Can’t you see how this happens in your own life? Think of it as a house remodel. We can’t get to “a whole new look” before going through the dusty, messy, annoying (and sometimes costly) task of cleaning out, clearing away, ripping down, dismantling and discarding the old stuff.

For that teenager we met above, this second step takes place through weeks and weeks of continued involvement in this ministry, hear more stories of homeless people, having one of them remember her name, and her their name, multiple discussions with her friends and leaders about what she had previously wrongly assumed or believed, and hours of thinking on her own.

Now comes the work of rebuilding. Stage three of the U (the bottom section of the upswing on the U) is the conscious or subconscious act of naming a new reality. This articulation is much more complex and dimensional that would have been possible in the first stage. And, instead a naming that is connected to misunderstanding, this is a naming connected to hope and a new vision. This is “stake in the ground” stuff.

For our teenager, this is a lengthy process of formulating new opinions and vocabulary, emotional responses and commitment about, for and to the homeless she has come to know. (Can you see how this fits in with the identity, autonomy and affinity tasks we’ve talked about so much in this book?)

Finally, we get to stage four (the top half of the upswing on the U), which is the practical living out of this new belief and understanding. If action hasn’t occurred yet, it sure does at this point. Behaviors and choices are modified in response to this new perspective, understanding and commitment.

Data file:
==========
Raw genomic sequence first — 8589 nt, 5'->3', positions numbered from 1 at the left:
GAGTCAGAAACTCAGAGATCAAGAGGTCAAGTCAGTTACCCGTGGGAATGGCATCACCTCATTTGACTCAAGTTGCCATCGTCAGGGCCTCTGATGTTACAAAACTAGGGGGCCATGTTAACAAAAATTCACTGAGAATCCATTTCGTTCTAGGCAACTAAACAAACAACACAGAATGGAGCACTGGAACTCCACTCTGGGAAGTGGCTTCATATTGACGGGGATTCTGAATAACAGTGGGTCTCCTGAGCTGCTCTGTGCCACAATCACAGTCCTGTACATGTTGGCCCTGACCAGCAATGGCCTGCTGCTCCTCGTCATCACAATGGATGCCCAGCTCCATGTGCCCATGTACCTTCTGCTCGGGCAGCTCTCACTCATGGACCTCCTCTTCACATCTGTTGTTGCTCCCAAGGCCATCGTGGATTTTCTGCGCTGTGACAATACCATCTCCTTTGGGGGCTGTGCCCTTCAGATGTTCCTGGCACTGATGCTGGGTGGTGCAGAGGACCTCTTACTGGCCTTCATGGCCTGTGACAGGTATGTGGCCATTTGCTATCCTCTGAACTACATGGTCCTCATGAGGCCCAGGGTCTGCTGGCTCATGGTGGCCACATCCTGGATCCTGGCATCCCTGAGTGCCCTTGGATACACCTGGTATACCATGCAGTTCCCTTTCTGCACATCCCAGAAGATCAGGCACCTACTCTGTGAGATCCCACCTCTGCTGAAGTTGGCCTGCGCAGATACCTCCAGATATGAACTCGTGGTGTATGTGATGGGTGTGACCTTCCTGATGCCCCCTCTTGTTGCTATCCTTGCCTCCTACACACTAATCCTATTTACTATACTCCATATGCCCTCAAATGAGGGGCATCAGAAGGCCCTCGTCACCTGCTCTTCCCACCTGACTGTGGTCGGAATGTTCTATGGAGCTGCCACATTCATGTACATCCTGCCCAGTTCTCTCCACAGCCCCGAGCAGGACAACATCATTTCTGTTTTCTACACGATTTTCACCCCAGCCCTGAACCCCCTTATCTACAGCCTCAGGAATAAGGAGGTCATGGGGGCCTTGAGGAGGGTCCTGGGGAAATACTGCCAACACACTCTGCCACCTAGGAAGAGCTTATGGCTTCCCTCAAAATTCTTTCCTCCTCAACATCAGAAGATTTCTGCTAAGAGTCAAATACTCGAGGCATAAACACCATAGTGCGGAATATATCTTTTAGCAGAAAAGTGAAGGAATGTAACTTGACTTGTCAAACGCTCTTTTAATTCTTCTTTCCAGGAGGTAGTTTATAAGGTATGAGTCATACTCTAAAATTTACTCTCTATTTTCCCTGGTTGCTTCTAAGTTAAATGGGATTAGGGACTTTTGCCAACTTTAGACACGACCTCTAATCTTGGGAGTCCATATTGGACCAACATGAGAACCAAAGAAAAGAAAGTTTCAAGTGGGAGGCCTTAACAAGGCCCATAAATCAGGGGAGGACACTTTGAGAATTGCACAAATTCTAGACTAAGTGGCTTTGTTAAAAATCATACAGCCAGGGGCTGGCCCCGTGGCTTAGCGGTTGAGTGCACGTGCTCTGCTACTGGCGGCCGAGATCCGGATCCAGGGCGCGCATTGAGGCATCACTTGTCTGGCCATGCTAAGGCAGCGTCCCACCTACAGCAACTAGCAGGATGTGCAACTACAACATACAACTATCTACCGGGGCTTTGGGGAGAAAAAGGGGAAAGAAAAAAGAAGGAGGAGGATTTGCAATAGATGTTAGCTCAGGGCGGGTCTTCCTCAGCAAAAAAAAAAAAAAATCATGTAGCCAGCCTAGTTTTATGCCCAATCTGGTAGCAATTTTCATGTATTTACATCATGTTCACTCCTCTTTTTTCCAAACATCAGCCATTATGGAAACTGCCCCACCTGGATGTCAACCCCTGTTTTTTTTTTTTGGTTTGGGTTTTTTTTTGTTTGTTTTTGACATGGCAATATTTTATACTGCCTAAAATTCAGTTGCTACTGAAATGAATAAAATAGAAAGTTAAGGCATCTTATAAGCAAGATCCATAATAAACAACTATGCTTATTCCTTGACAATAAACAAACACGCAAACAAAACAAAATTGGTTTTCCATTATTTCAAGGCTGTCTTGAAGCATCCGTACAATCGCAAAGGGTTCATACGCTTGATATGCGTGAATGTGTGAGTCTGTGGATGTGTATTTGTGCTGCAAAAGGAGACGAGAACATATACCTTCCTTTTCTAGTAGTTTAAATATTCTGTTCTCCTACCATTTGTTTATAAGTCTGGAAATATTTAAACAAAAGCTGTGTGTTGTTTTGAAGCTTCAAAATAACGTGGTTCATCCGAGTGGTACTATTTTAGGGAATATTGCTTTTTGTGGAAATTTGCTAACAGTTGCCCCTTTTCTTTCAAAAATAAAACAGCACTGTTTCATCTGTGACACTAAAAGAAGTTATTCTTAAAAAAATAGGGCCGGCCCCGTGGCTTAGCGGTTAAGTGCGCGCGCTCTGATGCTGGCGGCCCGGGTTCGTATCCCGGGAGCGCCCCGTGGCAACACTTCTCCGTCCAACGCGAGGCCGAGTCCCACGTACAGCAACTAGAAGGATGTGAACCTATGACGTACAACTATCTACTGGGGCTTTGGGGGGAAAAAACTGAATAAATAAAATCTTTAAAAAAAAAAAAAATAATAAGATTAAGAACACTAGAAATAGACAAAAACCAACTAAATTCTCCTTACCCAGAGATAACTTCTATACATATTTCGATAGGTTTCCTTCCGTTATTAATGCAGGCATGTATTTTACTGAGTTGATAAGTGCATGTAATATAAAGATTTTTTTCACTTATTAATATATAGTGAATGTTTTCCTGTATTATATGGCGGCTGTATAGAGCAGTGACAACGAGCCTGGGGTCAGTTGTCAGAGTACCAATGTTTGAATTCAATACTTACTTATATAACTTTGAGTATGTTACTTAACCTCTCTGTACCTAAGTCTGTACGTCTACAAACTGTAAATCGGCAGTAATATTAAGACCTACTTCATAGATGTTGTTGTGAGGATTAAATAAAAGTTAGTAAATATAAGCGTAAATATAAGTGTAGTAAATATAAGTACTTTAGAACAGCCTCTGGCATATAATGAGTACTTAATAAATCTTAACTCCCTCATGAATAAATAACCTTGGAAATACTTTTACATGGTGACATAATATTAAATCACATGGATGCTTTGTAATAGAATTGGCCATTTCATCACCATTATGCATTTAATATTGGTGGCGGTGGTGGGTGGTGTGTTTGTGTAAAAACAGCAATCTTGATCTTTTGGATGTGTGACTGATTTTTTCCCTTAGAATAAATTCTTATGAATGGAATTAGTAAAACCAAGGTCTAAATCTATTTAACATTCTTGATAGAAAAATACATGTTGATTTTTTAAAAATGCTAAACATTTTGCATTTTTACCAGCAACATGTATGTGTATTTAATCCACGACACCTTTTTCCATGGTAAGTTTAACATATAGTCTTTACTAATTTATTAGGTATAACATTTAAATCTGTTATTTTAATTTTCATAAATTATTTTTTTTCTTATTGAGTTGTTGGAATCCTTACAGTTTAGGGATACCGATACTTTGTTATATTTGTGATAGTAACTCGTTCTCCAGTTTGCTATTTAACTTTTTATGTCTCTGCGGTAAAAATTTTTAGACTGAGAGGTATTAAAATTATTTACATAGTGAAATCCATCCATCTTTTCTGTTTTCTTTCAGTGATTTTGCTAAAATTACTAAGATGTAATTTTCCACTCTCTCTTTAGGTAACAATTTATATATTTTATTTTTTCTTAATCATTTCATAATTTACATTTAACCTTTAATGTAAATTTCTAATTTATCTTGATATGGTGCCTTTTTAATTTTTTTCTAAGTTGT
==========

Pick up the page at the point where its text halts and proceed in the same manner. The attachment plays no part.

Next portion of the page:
Our teenager, who has, in a sense, been living all of this out in action since her first evening with the homeless, now has the wherewithal to make informed choices and take proactive steps without being told what to do. She has a confidence about her involvement in this missional work because it has become a part of her belief system, part of her identity (of course, the group she goes into the city with each week have grown into a strong communional affinity group for her also).

Other ways we can help students to discover and join up with God’s work in the world are:
• Regularly share stories, and ask for teenagers to share stories, of places we “caught a glimpse of God.” Allow this storytelling to become natural and normative in your group.
• Encourage your students with the biblical reality that the earth is God’s, and everything in it . The natural extension of this is that God can be found, living and active, all over the place. Since all of us our God’s creation, even those who aren’t intentionally following Jesus leek out bits of the gospel in art, film, music, print, conversation, and other public arenas. Constantly ask your students – while standing in a forest or on a mountaintop, or in the middle of slum, or in the parking lot of their school – “What can we learn about God from this place?” and “Where and how is God present in this place?”
• Learn together about various injustices in your community, your region, your country and the world. Together, discern your individual and collective “holy discontent”. Devise a way, together, to address that issue.
• Try a wide variety of missional activities and together discern where God is moving you or calling you.

Help teenagers see God’s calling on their lives to discover where God is doing something, and give their lives to it.